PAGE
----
William Hoffman wrote (April 1, 2015):
Discussion BWV 245: St. John Passion 1725 Version
Bach’s chorale cantata cycle abruptly ended with the serendipitous and rare dual festive celebration of the Marian Feast of Annunciation and Palm Sunday, on March 25, 1725, with BWV 1, a setting of Wie schön leuchtet der Morgenstern, (How beautifully shines the morning star), Philip Nicolai’s popular 1597 Epiphany hymn. That serendipity continued five days later in Holy Week with the second, repeat version of the St. John Passion, BWV 245II, during the Good Friday Vesper series at St. Thomas Church. Then, Bach substituted three existing, chorale-based lyric numbers (two choruses and an aria with interpolated chorale), until recently thought to be from his now-lost Gotha Passion oratorio of 1717, to complement the chorale cantata cycle with a chorale-enriched, extended work that had commenced Bach’s so-called Christological cycle of major oratorios involving the Passion and the extended feasts of Christmas, Easter, and Pentecost.
The latest supposition is that Bach reperformed the St. John Passion in 1725 because he could not finish a second Passion, possibly the setting of Matthew, which he finally presented in 1727, or a “chorale Passion as the culmination of Cycle II,” the latter suggests Richard D. P. Jones in The Creative Development of JSB, Volume II: 1717-1750.1 “Version II of the St. John Passion was thus purely a makeshift,” Jones says (Ibid.). Thus Bach chose to repeat the St. John Passion with the additions emphasizing chorales. “Presumably to avoid direct repetition he modified the piece considerably, adding several chorale-based movements that perhaps rendered the Passion closer to the chorale cycle of cantatas performed that year,” suggests John Butt in his 2013 liner notes to his Linn recording with reconstruction of the Passion vespers liturgy focusing on special service chorales.2
Bach’s original choice to use John’s non-synoptic version of the Passion in 1724 involved several factors. Lutheran tradition of the readings of the four gospel accounts during Holy Week prescribed John Chapters 18 and 19 to be read on Good Friday. John’s Passion account is the shortest, requiring the least musical treatment and with Matthew is the most-often treated musically in Protestant Germany. In contrast to the three synoptic readings from Matthew, Mark, and Luke, John’s Lutheran theological emphasis on Christ’s sacrifice and death was the Christus Victor concept of atonement rather than the Anselm satisfaction concept.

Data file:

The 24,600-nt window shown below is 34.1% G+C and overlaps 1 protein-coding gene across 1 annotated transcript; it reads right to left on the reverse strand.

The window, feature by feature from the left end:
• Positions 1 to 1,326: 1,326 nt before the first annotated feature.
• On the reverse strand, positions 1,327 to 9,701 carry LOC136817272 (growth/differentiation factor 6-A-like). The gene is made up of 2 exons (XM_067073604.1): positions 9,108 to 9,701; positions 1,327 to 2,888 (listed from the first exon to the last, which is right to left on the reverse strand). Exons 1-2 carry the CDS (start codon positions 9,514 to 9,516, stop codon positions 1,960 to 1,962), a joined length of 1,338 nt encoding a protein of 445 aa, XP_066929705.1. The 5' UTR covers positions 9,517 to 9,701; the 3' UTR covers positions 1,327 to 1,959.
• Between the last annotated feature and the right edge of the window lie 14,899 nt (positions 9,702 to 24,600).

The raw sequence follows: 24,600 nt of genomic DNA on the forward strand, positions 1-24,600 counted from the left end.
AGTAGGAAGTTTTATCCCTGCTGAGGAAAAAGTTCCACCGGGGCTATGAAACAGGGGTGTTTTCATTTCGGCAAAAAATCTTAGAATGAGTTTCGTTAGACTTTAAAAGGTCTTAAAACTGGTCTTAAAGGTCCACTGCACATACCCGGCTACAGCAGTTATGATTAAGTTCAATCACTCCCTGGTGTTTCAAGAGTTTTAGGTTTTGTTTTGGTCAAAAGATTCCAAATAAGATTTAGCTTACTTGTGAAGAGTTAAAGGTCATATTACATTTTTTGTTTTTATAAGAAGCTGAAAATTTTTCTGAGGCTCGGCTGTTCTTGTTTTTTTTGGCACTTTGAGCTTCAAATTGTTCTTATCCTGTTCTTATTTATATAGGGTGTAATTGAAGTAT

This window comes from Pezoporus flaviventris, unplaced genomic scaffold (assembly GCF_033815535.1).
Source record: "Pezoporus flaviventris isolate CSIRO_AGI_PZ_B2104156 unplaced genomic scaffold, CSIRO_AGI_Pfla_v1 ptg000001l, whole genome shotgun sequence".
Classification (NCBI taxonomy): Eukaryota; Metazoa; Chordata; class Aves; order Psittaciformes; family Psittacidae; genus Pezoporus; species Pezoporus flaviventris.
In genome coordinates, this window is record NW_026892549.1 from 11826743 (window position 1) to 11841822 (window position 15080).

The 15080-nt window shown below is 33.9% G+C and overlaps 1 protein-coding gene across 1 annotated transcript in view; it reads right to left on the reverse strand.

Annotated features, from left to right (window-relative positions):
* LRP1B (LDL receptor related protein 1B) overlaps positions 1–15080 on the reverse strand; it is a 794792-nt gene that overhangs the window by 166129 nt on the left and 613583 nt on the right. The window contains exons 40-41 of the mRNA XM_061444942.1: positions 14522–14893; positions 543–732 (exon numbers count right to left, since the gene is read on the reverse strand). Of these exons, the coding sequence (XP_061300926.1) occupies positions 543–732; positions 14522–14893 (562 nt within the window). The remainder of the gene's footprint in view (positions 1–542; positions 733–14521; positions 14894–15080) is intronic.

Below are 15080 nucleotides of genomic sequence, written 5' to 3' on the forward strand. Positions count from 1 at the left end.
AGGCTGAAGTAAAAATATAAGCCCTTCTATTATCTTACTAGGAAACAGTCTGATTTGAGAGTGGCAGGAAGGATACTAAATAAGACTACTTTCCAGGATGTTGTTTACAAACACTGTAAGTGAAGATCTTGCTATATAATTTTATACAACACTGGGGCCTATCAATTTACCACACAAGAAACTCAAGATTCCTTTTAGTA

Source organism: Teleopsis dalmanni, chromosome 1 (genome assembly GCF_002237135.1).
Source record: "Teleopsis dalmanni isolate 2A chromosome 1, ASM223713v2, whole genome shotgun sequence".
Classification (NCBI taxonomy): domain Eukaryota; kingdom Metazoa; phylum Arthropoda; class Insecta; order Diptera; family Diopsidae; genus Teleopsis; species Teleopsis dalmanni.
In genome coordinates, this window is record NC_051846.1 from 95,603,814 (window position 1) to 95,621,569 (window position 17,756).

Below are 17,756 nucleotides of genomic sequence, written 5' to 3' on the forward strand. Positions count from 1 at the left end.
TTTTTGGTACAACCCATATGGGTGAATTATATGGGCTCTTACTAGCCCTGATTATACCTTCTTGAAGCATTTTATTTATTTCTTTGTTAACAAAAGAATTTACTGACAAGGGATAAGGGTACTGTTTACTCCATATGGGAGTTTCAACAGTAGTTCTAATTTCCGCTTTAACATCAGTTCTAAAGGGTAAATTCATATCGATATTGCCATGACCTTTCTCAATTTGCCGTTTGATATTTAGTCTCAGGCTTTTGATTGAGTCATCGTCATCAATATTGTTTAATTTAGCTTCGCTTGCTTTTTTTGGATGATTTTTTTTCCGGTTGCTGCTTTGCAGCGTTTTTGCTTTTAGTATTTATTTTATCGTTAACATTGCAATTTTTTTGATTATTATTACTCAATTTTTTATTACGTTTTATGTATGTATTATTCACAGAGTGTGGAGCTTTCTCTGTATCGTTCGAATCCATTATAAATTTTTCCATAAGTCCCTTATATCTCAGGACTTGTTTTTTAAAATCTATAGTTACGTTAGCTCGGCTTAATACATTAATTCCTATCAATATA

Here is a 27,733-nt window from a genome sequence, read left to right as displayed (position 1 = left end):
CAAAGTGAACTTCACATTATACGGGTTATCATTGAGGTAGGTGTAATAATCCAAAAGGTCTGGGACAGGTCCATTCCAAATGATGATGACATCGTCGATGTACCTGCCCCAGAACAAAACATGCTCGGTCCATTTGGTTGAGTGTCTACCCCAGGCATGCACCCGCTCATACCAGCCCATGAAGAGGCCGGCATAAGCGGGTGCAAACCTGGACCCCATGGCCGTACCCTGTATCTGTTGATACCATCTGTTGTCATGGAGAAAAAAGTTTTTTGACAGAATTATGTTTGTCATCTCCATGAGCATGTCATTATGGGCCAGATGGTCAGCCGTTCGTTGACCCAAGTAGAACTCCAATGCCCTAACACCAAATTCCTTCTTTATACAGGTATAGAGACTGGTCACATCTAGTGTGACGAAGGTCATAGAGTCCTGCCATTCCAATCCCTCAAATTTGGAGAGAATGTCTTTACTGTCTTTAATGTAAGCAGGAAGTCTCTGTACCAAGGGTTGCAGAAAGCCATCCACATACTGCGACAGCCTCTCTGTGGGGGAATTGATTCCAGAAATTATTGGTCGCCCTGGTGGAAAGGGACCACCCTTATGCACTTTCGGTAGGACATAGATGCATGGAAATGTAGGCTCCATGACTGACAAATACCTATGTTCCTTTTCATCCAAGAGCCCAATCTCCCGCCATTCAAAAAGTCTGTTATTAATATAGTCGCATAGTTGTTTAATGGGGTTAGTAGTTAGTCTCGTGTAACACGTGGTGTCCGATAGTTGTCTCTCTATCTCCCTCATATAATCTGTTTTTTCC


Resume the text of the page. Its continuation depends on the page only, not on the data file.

Besides the compatibility with the just-presented chorale cantata cycle, Bach chose chorales for other reasons.
Chorales played a central role in Bach’s sacred music, including the extensive use of plain chorales in his Passions (10 in John, 12 in Matthew and 16 in Mark). Chorales also are used in lyrical choruses and interpolated into arias in the St. John and St. Matthew Passions as well as chorale tropes in recitative movements in nine Cycle II chorale cantatas, mostly during early-middle Trinity Time . Further, The Good Friday Passion vesper service order is vested with Passion chorales:
Ancient Passion hymn Da Jesus an dem Kreuze stund ("There Jesus on the cross hung");
Part 1 of the Passion;
Hymn O Lamm Gottes unschuldig ("O Lamb of God, guiltless"), the text being the metrical version of Agnus Dei (Lamb of God) written by Nikolaus Decius (1531);
Pulpit hymn Herr Jesus Christ, dich zu uns wend ("Lord Jesus Christ, Thee to us turn around");
Part 2 of the Passion;
Motet such as Jacob Gallus' Ecce quomodo moritur justus ("Behold how dies the righteous");
Passion Collect intoned;
Rinhart's hymn Nun danket alle Gott ("Now thank we all Our God"); Blessing (Benediction).
In the 1725 version of the St. John Passion, Bach opened with the chorale chorus, “O Mensch, bewein dein Sunde groß” (O humankind, bewail your great sin, Sebald Heyden), replacing the chorus, “Herr, unser Herrscher” (Psalm 8; Lord, our ruler). He closed with the chorale chorus, “Christe, du Lamm Gottes” (Christ, you Lamb of God, the German Angus Dei) in place of the plain chorale, “Ach Herr, laß dein lieb Engelein” (Ah Lord, let your dear little Angels), Stanza 3 of Martin Schalling’s “Herzlich Lieb’ hab’ ich dich” (From my heart I hold you dear). “O Mensch, bewein” has a textual pattern that relates to Paul Gerhardt’s Passion song “Ein Lämmlein geht und trägt die Schuld” (A lambkin goes and bears our guilt) and its associated melody, “An Wasserflüssen Babylon.”
“This integrated chorale structure is clearly intended to reveal the central theological significance of the Passion, namely the Atonement,” says Jones (Ibid.: 158). “At the same time, mankind is called upon to ‘bewail [its] great sin’ that made the atonement a necessity. The movement [“O Mensch, bewein dein Sunde groß”] is thus not only an authoritative statement of church doctrine but also a great lament.”